Conceptual presentation of 3D modeling is key to the user interface of Cosmic Blobs, the design software by SolidWorks for users aged seven to 14. Design objects are presented as blobs of playdough that can be stretched and shaped easily.
New to the design education market is the Mac OS X Tiger-compatible Cosmic Blobs, a modeling tool by SolidWorks (www.solidworks.com) to introduce 3D design to seven- to 14-year-olds. This Mac version takes advantage of the Tiger Dashboard, which offers quick access to mini-applications, or widgets. The Cosmic Blobs Dashboard Widget, for example, provides models, tutorials, and educational curricula. Young designers can stretch and shape digital modeling clay to create and animate their 3D designs. This is a "more natural way" as compared to the 3D path approach in CAD, says Scott Harris, VP of New Product Concepts at SolidWorks. Nonetheless, he adds, Cosmic Blobs also teaches young users how to "articulate concepts in a creative way, the same design and innovation process that creative professionals go through at work." And to designer parents, Harris continues, Cosmic Blobs offers "a terrific opportunity to get the kids involved [in 3D modeling] and show them what the parents do for a living." To download a free trial of Cosmic Blobs, go to www.cosmicblobs.com.
With major product releases coming from big names like Sony, Microsoft, and Samsung, and big investments by companies like Facebook, 2015 could be the year that virtual reality (VR) and augmented reality (AR) finally pop. Here's take a look back at some of the technologies that got us here (for better and worse).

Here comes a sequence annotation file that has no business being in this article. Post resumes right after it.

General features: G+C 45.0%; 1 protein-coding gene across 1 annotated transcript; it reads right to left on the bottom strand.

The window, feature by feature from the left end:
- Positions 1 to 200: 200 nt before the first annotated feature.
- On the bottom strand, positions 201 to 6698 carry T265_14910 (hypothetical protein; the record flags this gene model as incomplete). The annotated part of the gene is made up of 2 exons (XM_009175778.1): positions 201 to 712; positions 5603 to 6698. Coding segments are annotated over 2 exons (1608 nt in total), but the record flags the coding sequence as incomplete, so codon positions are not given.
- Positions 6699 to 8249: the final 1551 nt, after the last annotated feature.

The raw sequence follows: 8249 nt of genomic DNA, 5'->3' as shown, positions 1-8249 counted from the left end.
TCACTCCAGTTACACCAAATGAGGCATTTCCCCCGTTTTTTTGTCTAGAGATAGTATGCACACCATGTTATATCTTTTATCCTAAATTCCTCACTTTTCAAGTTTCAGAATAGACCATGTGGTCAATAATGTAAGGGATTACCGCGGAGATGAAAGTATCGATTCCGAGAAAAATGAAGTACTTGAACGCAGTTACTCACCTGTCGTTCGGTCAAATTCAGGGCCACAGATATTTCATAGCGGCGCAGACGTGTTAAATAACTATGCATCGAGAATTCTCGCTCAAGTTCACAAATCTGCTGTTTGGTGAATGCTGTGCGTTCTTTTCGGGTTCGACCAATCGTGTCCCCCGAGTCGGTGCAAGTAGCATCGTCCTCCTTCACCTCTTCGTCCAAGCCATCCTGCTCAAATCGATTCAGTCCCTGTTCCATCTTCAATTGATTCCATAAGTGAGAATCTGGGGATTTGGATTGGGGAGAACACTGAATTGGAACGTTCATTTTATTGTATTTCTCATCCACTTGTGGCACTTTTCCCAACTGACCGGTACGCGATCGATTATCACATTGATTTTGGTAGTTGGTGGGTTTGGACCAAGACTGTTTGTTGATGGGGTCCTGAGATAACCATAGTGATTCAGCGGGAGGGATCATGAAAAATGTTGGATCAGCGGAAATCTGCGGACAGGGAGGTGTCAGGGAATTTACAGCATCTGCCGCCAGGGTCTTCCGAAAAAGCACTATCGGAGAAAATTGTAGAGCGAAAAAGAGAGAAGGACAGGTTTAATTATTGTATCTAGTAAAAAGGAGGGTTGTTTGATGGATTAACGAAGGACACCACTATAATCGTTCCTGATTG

Good engineering designs are those that work in the real world; bad designs are those that don’t. If we agree to set our egos aside and let the real world be our guide, we can resolve nearly any disagreement.
The Industrial Internet of Things is bringing a previously reluctant process industry into the wireless fold. The ability to connect smart sensors to the Internet has spiked the demand for wireless devices in process manufacturing, according to the new study from ARC Advisory Group.
If you’re developing an embedded monitoring and control application, then you’ll want to take note of the upcoming Design News Continuing Education Center class, “Embedded Development Using Microchip Microcontrollers and the CCS C Compiler."
Focus on Fundamentals consists of 45-minute on-line classes that cover a host of technologies. You learn without leaving the comfort of your desk. All classes are taught by subject-matter experts and all are archived. So if you can't attend live, attend at your convenience.